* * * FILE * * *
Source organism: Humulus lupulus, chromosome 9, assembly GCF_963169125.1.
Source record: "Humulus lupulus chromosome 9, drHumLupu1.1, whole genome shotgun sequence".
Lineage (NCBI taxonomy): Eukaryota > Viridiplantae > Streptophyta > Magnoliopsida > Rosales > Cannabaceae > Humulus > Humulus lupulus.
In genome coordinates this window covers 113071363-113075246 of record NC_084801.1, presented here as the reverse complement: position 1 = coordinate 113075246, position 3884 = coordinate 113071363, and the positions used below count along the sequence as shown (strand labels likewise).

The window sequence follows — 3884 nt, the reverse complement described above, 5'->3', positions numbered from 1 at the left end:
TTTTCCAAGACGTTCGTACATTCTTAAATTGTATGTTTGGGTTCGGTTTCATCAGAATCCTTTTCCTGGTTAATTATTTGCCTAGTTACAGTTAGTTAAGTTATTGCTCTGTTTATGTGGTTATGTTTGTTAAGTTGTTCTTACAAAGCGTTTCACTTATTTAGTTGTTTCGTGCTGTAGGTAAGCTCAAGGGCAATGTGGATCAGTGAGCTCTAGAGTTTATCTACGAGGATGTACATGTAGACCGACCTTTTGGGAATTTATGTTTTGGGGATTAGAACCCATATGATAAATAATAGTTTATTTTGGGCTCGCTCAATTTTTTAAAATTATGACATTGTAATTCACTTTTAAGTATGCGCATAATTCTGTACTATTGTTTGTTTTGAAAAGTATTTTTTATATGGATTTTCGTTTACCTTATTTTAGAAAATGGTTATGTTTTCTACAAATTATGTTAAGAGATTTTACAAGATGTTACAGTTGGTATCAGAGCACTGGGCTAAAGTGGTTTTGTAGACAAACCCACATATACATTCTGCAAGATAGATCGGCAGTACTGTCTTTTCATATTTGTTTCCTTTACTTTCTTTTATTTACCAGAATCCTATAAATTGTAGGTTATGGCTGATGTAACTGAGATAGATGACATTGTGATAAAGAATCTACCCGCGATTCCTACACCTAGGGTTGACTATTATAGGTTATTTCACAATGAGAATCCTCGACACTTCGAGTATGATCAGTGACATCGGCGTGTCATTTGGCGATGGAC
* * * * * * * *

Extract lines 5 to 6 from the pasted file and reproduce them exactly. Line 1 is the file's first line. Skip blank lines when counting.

The window sequence follows — 3884 nt, the reverse complement described above, 5'->3', positions numbered from 1 at the left end:
TTTTCCAAGACGTTCGTACATTCTTAAATTGTATGTTTGGGTTCGGTTTCATCAGAATCCTTTTCCTGGTTAATTATTTGCCTAGTTACAGTTAGTTAAGTTATTGCTCTGTTTATGTGGTTATGTTTGTTAAGTTGTTCTTACAAAGCGTTTCACTTATTTAGTTGTTTCGTGCTGTAGGTAAGCTCAAGGGCAATGTGGATCAGTGAGCTCTAGAGTTTATCTACGAGGATGTACATGTAGACCGACCTTTTGGGAATTTATGTTTTGGGGATTAGAACCCATATGATAAATAATAGTTTATTTTGGGCTCGCTCAATTTTTTAAAATTATGACATTGTAATTCACTTTTAAGTATGCGCATAATTCTGTACTATTGTTTGTTTTGAAAAGTATTTTTTATATGGATTTTCGTTTACCTTATTTTAGAAAATGGTTATGTTTTCTACAAATTATGTTAAGAGATTTTACAAGATGTTACAGTTGGTATCAGAGCACTGGGCTAAAGTGGTTTTGTAGACAAACCCACATATACATTCTGCAAGATAGATCGGCAGTACTGTCTTTTCATATTTGTTTCCTTTACTTTCTTTTATTTACCAGAATCCTATAAATTGTAGGTTATGGCTGATGTAACTGAGATAGATGACATTGTGATAAAGAATCTACCCGCGATTCCTACACCTAGGGTTGACTATTATAGGTTATTTCACAATGAGAATCCTCGACACTTCGAGTATGATCAGTGACATCGGCGTGTCATTTGGCGATGGAC